Depending on the wick you're using, you may also need to "prime" the wick, which is basically tossing a length of the wick into your melted wax. You should see some air bubbles rise to the surface. Let the wick sit, submerged in the wax for about two to three minutes, then pull it out, drip the excess wax back into your melt pot and set the wick aside to cool. Make sure to straighten the wick at this point, as it will be hard and un-bendy after the wax has cooled.

The altoid tin was a bit of an unscientific experiment. I cleaned out the altoid tin and lined up 3 wick/tabs.

Pour Melt Wax into Containers
Be careful pouring, the wax will very hot! After pouring, you may need to straighten your wicks carefully. Beeswax starts firming up quickly, so don't dilly-dally if the wicks need major correcting.

After pouring. You can see the wicks I'm using are a bit on the fat side.

Let Wax Cool & Trim Wicks
Let the wax cool for a couple hours, though beeswax hardens up much faster than the soy waxes I've worked with. You'll also want to do a final trim of the wicks, getting them to around 1/4 an inch above your wax.

Altoid tin candle cooling, prior to final trimming.
There you go! Very simple process. Unlike soy wax, beeswax is tough enough to use in pillar and votive candles - I haven't experimented there, but will probably give it a go in the near future.

As mentioned, beeswax is on the spendy side, but it is all natural good stuff, and should give you better burn times for a given size of candle.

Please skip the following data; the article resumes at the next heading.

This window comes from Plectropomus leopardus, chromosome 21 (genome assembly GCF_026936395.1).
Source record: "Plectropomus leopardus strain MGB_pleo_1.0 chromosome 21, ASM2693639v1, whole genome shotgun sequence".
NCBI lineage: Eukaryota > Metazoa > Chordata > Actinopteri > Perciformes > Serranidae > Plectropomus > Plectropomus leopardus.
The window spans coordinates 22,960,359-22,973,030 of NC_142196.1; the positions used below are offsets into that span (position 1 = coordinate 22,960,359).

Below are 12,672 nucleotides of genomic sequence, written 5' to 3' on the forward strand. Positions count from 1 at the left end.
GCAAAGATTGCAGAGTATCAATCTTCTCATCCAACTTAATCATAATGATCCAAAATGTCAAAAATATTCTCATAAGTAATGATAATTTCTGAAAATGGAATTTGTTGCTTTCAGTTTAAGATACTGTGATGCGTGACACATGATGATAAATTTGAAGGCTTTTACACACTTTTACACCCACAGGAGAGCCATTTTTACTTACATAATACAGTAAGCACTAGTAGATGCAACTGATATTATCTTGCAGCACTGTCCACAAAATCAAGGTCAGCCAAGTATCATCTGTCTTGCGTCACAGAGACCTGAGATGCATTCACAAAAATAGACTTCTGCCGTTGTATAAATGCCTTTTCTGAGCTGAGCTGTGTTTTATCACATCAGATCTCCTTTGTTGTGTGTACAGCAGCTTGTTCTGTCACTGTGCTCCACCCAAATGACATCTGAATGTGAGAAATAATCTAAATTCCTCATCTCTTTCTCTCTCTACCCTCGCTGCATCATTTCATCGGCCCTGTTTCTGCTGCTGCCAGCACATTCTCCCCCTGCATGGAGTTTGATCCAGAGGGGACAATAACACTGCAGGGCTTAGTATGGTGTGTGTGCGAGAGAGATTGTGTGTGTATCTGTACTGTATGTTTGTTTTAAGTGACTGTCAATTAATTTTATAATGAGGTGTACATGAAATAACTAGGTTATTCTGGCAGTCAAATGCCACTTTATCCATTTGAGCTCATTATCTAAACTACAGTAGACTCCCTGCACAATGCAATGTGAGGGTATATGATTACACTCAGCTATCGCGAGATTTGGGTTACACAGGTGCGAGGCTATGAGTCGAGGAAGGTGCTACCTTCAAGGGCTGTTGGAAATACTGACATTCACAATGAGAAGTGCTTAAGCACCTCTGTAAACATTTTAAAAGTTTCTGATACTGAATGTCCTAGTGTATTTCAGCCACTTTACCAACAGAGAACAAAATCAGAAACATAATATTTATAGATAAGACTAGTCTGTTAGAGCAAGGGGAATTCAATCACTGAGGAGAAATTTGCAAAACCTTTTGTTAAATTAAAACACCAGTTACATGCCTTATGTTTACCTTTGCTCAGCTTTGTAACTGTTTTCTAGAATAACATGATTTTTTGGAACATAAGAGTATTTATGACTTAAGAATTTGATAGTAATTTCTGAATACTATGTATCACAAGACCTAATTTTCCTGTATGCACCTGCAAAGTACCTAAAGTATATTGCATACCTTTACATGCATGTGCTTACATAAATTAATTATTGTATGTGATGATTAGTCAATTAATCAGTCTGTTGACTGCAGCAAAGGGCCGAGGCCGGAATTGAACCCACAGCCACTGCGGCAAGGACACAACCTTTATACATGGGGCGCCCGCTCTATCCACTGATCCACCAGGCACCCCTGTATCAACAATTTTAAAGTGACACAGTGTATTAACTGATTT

The altoid tin experiment turned out pretty well; the candle kicks off a good amount of light and some heat, and the lid of the tin can be used as a reflector. Haven't done a full burn time test yet, but like any multi-wick candle, you can extend the life by lighting one wick at a time. With the high melt point of beeswax, could be a good addition to a car kit.

Have fun, experiment a bit and be careful!


  1. AnonymousJune 05, 2012

    I have a friend who keeps bees for the honey and doesn't do much with the wax anymore, as she has already made lots of candles. She sold me about 10 lbs of nasty-looking old combs for less than $1 a lb, and taught me how to 'refine' it using hot water to get the golden colored wax with few bee-parts. I ended up with about 7 lbs of nice wax. I made simple beeswax candles similar to wha your describe using a variety of glass dishes and muffin cups as molds, and canning jars with electrical wire scrap handles for lanterns. I used bamboo skewers to hold up the wicks. The candles are very bright and unscented when burning. The warm wax has a honey odor that is very calming.

    I love your altoids can 3-wick candle! Great BoB item.

  2. AnonymousJune 06, 2012

    Still don't understand why I'd spend the money and time to "make" candles when I can go to the dollar store around the corner and buy 10+ hour candles all day for 50 cents a pop. Materials alone would cost more than that and then there's the time factor.

    My time is more valuable to me than this.

    1. Check out prices for beeswax candles online. Tea lights run about a buck each. If you're looking for high quality beeswax candles, you can save some dough doing it yourself.

      Besides, as the original post and the comment below notes, saving money over cheap-o candles isn't really the point.

    2. because 10 hour candles are really short life. A decent candle should last 40-50 hours and if you make it right, its not unusual to have a 65-70 hour candle and if you're buying the stuff from candle supply stores, you can still do it for about a buck

    3. Not to mention, most of the candles that you would find at your local dollar store contain significant amounts of a variety of carcinogens...

    4. Yes, Tressa. Carcinogens being a major point overiding price anyday.

  3. AnonymousJune 06, 2012